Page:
The amazing staff in our Wildlife Enquiries team have received a fair few calls recently about a proliferation of ladybirds.
And our callers certainly aren't wrong; there have been a lot more than usual around - on social media and in the flesh - this autumn.
Higher than average numbers of the iconic insects have even prompted comment from the great and the good, with Match of the Day host Gary Lineker recently tweeting: 'Just been attacked by loads (don't know the collective noun for ladybirds). They are all over me. This is not a fantasy.'
The hashtag #ladybirds has entered Twitter's lexicon and pictures of Seven-spotted (below) and Harlequin varieties have even, erm, taken off on the site too.
But are there really more this year? Or is it just a red-and-black herring?
Helen Roy, who co-runs the UK Ladybird Survey and is also an ecologist at the Centre for Ecology and Hydrology, told BBC News: '"The Harlequin ladybird numbers are quite high this year.
"They built up in large numbers over summer, so we expected to see high numbers reported as they entered people's houses to spend the cold winter months."
Helen has been encouraging people to record ladybird sightings and numbers for more than a decade. The survey is accessible via a website, Twitter (@UKLadybirds) and a smartphone app, and has recorded around 100,000 sightings from some 20,000 contributors so far, with Helen using the statistics it provides to inform her research.
"This time of year all ladybirds go into a dormant state and Harlequin ladybirds choose to go into buildings as their winter habitat," added Helen.
"They particularly like pale buildings. Native species, such as the Seven-spot ladybird, tend to bed down in leaf litter, some species over winter in the stems of plants or behind bark.
"Harlequin ladybird (below) numbers are quite high this year. They built up in large numbers over summer, so we expected to see high numbers reported as they entered people's houses to spend the cold winter months."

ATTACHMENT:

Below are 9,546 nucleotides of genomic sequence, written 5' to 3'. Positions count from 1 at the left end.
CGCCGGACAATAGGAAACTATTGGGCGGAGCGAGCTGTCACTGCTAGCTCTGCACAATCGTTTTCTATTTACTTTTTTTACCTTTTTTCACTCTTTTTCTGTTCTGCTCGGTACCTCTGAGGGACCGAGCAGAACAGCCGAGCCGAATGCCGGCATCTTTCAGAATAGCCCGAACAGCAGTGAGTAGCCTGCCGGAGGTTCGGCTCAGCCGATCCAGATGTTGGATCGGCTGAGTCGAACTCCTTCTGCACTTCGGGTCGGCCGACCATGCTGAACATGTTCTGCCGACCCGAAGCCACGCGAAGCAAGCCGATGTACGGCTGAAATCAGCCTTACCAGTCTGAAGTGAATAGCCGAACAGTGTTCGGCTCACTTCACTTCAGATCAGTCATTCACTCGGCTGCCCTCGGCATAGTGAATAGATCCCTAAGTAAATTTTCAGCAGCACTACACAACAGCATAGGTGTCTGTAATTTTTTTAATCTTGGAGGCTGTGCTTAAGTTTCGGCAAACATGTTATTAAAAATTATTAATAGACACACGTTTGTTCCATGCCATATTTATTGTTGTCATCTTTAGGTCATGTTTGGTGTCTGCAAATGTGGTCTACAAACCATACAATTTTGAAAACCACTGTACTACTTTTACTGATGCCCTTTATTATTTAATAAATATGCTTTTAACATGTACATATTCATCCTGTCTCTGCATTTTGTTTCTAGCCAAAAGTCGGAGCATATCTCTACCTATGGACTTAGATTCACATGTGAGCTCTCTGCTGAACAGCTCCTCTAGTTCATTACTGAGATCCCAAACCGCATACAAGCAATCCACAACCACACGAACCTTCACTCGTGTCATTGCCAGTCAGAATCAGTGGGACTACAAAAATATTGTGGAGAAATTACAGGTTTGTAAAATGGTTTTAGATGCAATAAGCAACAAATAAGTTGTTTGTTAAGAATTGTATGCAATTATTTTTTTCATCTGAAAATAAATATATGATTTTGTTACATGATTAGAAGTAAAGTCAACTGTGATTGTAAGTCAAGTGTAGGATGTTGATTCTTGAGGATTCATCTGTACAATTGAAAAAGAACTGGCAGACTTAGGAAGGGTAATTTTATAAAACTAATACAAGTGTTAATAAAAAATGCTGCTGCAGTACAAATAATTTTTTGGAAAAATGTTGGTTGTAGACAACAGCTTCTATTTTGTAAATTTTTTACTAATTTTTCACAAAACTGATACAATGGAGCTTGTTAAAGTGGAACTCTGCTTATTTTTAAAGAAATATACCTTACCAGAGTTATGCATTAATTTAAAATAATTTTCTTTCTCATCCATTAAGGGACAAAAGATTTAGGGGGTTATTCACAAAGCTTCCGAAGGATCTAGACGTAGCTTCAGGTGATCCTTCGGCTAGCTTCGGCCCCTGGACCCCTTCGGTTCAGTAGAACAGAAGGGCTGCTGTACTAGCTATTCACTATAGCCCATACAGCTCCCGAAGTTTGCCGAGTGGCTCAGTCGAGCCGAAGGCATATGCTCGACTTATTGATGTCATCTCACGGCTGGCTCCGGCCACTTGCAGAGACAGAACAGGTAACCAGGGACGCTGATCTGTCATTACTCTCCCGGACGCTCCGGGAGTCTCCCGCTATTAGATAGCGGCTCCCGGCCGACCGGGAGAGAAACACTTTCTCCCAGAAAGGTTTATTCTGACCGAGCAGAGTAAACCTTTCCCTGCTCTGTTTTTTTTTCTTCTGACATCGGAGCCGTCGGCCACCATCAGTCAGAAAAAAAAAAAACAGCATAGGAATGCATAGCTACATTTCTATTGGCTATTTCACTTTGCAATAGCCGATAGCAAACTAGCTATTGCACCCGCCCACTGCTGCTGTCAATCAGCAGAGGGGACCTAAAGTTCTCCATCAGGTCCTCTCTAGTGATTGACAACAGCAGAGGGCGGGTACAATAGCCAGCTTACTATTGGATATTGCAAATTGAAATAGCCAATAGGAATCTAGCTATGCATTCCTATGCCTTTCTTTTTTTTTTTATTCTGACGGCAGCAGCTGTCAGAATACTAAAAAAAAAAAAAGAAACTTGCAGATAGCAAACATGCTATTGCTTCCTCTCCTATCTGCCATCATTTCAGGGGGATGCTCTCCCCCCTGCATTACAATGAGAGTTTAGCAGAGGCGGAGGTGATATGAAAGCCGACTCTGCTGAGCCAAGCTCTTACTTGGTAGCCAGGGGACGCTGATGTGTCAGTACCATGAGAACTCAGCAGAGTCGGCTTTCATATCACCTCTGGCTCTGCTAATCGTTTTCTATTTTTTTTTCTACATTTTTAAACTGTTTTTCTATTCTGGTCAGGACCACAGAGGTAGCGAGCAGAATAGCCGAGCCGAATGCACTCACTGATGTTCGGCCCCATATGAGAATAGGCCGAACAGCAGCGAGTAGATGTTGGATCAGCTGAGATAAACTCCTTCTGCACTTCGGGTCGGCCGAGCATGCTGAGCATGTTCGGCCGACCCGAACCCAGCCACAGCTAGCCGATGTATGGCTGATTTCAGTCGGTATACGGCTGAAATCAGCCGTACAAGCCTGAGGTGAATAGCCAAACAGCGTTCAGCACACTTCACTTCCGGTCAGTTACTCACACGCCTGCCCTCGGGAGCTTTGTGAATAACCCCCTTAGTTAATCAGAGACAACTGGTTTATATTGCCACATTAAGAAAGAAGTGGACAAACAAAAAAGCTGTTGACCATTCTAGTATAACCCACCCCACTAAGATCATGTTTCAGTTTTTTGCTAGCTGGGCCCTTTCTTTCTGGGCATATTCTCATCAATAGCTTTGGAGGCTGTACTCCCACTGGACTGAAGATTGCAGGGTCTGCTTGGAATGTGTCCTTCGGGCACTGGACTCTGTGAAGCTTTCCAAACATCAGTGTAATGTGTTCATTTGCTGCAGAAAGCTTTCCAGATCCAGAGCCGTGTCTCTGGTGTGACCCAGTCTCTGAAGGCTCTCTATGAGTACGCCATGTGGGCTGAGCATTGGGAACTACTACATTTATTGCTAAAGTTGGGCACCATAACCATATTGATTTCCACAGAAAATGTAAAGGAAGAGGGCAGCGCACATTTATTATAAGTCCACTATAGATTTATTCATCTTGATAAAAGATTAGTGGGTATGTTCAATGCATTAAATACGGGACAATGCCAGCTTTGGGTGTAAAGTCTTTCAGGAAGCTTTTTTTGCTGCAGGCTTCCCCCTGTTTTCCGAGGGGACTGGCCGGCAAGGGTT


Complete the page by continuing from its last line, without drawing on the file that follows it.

RSPB Supporter Adviser (WIldlife) Ben Andrew added that ladybugs can be more visible in late autumn, particularly November, as temperatures drop, natural food sources are scarce and they look for somewhere to hibernate.
"That can be a crack in a stone wall or a crevice in a tree but, occasionally, they will also try to enter buildings such as our homes," said Ben.
"Sometimes large groups of them gather to do this and people can be 'inundated' with them. But our homes are not suitable places to hibernate as the temperature can fluctuate with central heating."
Ben advises callers who find ladybirds inside their house in winter to move them outside.
"If a ladybird wakes up inside a house in the middle of winter and cannot find any food it will die, so we encourage people to gently remove them and place them back outside, ideally near or in somewhere natural that they can use for hibernation.
"A garage, outbuilding or shed is OK as the temperature is akin to the outside world and doesn’t fluctuate."
Going back in time, the hot summer of 1976 is remembered as a particularly good year for ladybirds, with swarms of the winged insects, collectively and charmingly known as a loveliness, infesting towns and cities across the UK.
Although 2016 didn't match 1976, the warmer than average spring and relatively dry summer has been a factor in greater than average numbers.
Whatever the cause, it's important to recognise that ladybirds aren't pests. In fact, the 46 species of ladybirds in Britain play an important role in protecting the UK's food supply as they can eat up to 60 aphids a day, which can be a big help to farmers and gardeners.
If you'd like to find out more and perhaps get involved in your ladybird research, why not take the Ladybird Challenge?
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